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03 Jan 2018

Spending less on luxuries could mean an additional £10,000 a year in retirement

Research conducted by life, pensions and investment company, Scottish Widows, shows that savers could have as much as £9,853 in additional annual income in retirement if they cut back spending on luxuries in their early years.

The provider’s calculations are based on a 22-year-old planning to retire at 68, and putting £124 a month into a pension with a matching contribution from their employer.

On average, individuals were found to be spending £124 per month on “every-day luxuries”, including ordering takeaway meals, taking taxis rather than public transport and buying clothes that are never or rarely worn. At the same time, 32% of people said they simply cannot afford to save any more than they already do.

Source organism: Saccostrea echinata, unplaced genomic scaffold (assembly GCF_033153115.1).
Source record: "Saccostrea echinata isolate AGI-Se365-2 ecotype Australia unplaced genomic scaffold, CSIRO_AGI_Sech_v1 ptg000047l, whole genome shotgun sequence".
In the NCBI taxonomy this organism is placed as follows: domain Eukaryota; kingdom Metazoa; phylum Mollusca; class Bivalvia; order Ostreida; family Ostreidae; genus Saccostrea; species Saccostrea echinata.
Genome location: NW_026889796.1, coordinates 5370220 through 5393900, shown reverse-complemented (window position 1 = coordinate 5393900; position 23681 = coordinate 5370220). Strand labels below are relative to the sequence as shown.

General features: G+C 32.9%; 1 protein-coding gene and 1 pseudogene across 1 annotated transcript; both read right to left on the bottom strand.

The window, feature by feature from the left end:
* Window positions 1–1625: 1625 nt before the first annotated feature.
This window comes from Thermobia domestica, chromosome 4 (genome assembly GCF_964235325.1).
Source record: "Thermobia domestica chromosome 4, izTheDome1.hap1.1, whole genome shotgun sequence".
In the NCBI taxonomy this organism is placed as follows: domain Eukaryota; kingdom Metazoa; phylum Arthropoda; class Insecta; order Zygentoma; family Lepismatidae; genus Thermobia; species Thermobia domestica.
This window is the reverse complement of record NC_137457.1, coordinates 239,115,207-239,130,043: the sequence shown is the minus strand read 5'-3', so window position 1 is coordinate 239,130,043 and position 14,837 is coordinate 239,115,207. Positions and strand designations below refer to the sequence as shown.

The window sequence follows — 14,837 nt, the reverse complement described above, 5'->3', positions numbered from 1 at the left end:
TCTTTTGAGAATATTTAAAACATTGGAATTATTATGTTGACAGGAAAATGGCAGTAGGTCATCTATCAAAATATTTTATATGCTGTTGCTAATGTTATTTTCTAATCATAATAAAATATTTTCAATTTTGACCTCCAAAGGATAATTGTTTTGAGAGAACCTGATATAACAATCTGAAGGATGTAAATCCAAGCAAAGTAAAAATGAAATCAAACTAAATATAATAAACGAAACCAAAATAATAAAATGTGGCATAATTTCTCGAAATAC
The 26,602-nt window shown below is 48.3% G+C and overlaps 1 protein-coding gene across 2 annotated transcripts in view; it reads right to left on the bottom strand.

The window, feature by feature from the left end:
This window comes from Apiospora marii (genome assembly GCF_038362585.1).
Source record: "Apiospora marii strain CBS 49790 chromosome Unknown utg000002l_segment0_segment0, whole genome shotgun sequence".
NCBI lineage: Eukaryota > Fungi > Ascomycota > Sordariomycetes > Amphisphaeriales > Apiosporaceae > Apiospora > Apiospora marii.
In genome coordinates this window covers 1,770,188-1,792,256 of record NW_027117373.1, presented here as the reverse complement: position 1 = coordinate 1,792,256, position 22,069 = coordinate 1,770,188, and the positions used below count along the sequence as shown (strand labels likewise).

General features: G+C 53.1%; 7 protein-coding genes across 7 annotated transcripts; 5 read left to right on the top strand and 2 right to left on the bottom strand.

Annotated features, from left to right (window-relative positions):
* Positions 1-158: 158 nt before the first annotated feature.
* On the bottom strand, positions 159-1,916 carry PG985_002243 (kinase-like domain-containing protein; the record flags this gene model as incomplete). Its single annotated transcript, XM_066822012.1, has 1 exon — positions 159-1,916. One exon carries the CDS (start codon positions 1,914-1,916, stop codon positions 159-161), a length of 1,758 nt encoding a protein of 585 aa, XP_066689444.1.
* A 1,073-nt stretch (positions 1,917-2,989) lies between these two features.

According to the research, the majority of people underestimate how much they spend on everyday luxuries by £74 a month. One in nine people admitted to not tracking their incidental spending at all and had no idea how much they were paying out for non-essentials.

The research also showed that 62% of people plan to set a financial goal in 2018, whether that is spending less (28%) or saving more (45%). A third of people spend less in January, cutting back by an average of £109.03 during the month and while 30 per cent use this money to pay off debts, only 25 per cent save some of it.

Robert Cochran, a retirement expert at Scottish Widows, claims that January is traditionally a time when individuals set out to improve their financial habits for the year ahead.

He said:

“While it would be unrealistic to suggest we live entirely without little luxuries, there is an important message about the need to ensure untracked spending today doesn’t harm our financial security tomorrow.”

Mr Cochran continued to say:

“Our Retirement Report shows almost 23 million people are failing to save adequately for retirement, and so there is no time like the present to make the first step towards positive change”.

By Kathryn Pegler